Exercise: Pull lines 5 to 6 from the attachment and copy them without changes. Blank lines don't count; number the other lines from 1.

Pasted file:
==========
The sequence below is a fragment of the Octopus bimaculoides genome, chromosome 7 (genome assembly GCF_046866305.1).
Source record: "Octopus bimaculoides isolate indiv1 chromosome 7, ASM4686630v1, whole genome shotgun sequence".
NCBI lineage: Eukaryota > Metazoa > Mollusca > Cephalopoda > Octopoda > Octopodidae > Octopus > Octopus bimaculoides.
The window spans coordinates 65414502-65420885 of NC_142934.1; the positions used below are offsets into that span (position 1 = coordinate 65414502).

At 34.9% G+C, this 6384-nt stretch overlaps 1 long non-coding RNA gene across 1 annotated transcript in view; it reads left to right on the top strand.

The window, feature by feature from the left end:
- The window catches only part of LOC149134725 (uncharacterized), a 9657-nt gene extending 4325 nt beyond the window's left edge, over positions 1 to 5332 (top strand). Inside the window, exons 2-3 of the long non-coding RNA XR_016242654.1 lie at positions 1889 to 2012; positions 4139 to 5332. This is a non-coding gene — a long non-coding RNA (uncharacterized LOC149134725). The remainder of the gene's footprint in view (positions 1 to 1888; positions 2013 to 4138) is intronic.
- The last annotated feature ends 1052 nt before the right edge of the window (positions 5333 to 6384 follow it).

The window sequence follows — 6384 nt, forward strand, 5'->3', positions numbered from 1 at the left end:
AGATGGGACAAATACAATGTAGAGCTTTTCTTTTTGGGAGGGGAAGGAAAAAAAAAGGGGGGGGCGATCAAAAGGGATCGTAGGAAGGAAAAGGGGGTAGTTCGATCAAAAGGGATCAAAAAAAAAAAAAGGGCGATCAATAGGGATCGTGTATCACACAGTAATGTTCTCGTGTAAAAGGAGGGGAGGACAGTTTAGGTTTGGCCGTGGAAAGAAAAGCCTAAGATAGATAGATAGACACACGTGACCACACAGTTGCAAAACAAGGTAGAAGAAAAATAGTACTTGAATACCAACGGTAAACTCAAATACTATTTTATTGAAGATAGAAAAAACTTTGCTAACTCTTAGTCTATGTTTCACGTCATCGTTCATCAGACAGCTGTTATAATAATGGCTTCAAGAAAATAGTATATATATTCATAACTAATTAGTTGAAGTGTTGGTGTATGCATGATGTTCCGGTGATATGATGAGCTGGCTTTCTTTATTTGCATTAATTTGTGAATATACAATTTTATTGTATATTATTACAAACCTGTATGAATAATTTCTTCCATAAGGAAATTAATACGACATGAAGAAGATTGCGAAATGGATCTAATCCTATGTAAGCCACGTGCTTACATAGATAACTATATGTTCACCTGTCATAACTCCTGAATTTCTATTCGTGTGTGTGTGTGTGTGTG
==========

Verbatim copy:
At 34.9% G+C, this 6384-nt stretch overlaps 1 long non-coding RNA gene across 1 annotated transcript in view; it reads left to right on the top strand.

The window, feature by feature from the left end: